In lieu of an abstract, here is a brief excerpt of the content:

  • The History and Linguistic Background of Two Hebrew Titles for the High Priest
  • Noam Mizrahi

Biblical Hebrew knows several terms denoting levels of priestly hierarchy in general, and the senior office of the high priest in particular. Most notable are the compound terms הכהן הגדול ("the great priest") and כהן הראש ("the head priest").1 The relationship between these terms is not always clear; some scholars implicitly consider them to be mere synonyms,2 while others take them to reflect historical and theological developments that took place during the First and/or Second Temple periods.3 A correct understanding of the potential historical importance of the cultic and religious institution of the high priesthood depends to some extent on the linguistic and philological clarification of these terms, both in themselves and in their mutual relationship. Surprisingly, however, no systematic linguistic analysis of this kind has been performed, and its absence has led a number of scholars to employ argumentation that is incompatible with the linguistic evidence, and [End Page 687] even to create untenable historical reconstructions. The purpose of the present study is to review the available evidence in Biblical Hebrew and present the most plausible conclusions that can be safely drawn from this type of evidence. However, at some points the available evidence is too scanty to allow for a certain solution, and a full understanding of at least one important terminological development—namely, the origin of the term כהן הראש—cannot be reached without some measure of hypothesis.4

I. The Diachronic Relationship between כהן הראש and הכהן הגדול

We begin with two terms that, at first glance, complement each other as a pair denoting the high priest and his deputy, כהן הראש and כהן המשנה. But despite the seemingly perfect terminological match between them, they probably do not belong to the same linguistic phase: כהן המשנה occurs in CBH, while כהן הראש is mostly attested in LBH and in any case does not appear before the transition period from CH to LH.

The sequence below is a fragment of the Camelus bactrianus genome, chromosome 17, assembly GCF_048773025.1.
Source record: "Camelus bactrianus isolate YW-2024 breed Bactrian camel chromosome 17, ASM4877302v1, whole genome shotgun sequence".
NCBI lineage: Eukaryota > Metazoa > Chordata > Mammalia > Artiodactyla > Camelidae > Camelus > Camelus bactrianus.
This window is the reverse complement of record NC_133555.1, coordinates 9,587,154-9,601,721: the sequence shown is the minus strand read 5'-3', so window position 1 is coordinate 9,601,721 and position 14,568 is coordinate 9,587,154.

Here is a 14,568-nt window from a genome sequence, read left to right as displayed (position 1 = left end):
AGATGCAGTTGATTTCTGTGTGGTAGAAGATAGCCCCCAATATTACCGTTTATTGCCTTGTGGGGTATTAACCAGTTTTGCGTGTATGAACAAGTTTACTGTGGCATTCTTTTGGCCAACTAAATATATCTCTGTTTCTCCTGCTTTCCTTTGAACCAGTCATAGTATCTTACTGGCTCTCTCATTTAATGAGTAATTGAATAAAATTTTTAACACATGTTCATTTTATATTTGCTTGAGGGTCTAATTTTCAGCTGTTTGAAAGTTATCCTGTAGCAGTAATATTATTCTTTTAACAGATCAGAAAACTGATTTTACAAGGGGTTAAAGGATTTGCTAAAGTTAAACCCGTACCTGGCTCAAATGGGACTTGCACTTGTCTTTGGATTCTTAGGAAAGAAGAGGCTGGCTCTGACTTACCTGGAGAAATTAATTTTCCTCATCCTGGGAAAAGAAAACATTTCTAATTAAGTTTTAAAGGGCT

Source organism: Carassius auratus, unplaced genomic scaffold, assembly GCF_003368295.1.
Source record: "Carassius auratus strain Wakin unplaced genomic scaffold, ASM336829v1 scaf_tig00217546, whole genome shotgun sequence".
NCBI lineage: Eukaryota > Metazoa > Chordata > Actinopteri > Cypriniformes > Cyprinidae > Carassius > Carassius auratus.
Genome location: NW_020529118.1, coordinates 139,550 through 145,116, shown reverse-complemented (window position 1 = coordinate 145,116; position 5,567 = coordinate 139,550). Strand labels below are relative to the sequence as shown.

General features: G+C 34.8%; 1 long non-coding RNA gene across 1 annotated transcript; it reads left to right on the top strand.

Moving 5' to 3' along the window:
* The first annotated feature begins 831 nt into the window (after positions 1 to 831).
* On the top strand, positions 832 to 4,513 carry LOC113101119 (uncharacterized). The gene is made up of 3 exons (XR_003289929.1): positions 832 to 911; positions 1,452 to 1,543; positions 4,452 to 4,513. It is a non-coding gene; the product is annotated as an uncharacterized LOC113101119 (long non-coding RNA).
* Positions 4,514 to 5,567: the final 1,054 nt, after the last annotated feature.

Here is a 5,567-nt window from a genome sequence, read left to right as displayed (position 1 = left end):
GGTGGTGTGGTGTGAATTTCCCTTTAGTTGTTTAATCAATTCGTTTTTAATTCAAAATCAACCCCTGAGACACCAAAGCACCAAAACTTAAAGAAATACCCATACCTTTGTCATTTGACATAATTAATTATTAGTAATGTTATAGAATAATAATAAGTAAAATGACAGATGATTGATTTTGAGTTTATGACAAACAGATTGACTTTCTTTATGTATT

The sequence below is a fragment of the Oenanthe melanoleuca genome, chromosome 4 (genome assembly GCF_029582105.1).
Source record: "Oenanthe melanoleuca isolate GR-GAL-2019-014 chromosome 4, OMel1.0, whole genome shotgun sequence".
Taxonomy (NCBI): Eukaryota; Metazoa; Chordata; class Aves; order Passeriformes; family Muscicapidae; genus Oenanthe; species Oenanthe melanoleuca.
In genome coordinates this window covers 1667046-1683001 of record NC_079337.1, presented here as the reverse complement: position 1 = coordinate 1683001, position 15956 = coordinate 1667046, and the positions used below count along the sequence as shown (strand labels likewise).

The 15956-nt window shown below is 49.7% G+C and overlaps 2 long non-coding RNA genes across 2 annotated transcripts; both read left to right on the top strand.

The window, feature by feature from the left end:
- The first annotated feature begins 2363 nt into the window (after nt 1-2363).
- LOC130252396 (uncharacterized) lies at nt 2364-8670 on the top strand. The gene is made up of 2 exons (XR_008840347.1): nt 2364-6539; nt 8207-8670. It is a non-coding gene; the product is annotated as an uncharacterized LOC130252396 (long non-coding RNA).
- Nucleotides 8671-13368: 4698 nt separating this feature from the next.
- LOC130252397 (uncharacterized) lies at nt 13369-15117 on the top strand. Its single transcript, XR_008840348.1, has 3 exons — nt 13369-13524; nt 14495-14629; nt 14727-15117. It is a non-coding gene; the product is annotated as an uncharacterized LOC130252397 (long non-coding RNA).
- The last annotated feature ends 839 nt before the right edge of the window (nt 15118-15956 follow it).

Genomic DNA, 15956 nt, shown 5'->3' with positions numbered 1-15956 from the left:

This state of affairs is indicated by the distribution of these two terms: המשנה כהן is attested in the book of Kings, in a passage that tells about the days of Josiah (2 Kgs 23:4). By contrast, כהן הראש is common in the historical books of the Persian period (2 Chr 19:11; 24:11; 26:20; 31:10; Ezra 7:5),5 while it is practically absent from both the Pentateuch and the older historical works describing the pre-exilic period.6 Admittedly, the two terms appear together in a passage describing the [End Page 688] days of Zedekiah, found at the end of the books of Kings and Jeremiah (2 Kgs 25:18 Jer 52:24); but since these chapters tell about the fall of Jerusalem, they obviously must have been written only after this event took place, that is, in the exilic period at the earliest.7

The lateness of a certain linguistic element cannot be determined based on distribution alone, since this might be a product of chance. In order to make sure that the statistics are indeed meaningful, one needs to demonstrate a linguistic contrast between the element suspected of being late and an equivalent element in CH that is used in the same way.8 This procedure can indeed be applied in our case as well, since the office of the high priest is denoted in the classical literature by an alternative title. The term כהן הראש appears in a context that has a literal parallel in an earlier part of the book of Kings (2 Kgs 23:4), yet this parallel passage uses the alternative term הכהן הגדול:9

2 Kgs 25:18 II Jer 52:24    vs.     2 Kgs 23:4
ויקח רב טבחים את שריה כהן הראש
ואת צפניה(ו) כהן (ה)משנה
ואת שלשת שמרי הסף
And the captain of the executioners took Seraiah the chief priest, and Zephaniah(u) the deputy priest, and the three guardians of the threshold.
ויצו המלך את חלקיהו הכהן הגדול
ואת כהני המשנה
[...] ואת שמרי הסף
And the king ordered Hilkiahu the high priest, and the deputy priests, and the guardians of the threshold [...] [End Page 689]

Similar phraseological preference is reflected in the book of Chronicles, in which the term הכהן הגדול—found in the older text of Kings—is either omitted (2 Kgs 22:8 2 Chr 34:15)10 or replaced by כהן הראש (2 Kgs 12:11 2 Chr 24:11):11

2 Kgs 22:8    vs.     2 Chr 34:15
ויאמר חלקיהו הכהן הגדול על שפן
הספר ספר התורה מצאתי בבית יהוה
[...] ויתן חלקיה את הספר אל שפן
And Hilqiahu...


Additional Information

Print ISSN
pp. 687-705
Launched on MUSE
Open Access
Back To Top

This website uses cookies to ensure you get the best experience on our website. Without cookies your experience may not be seamless.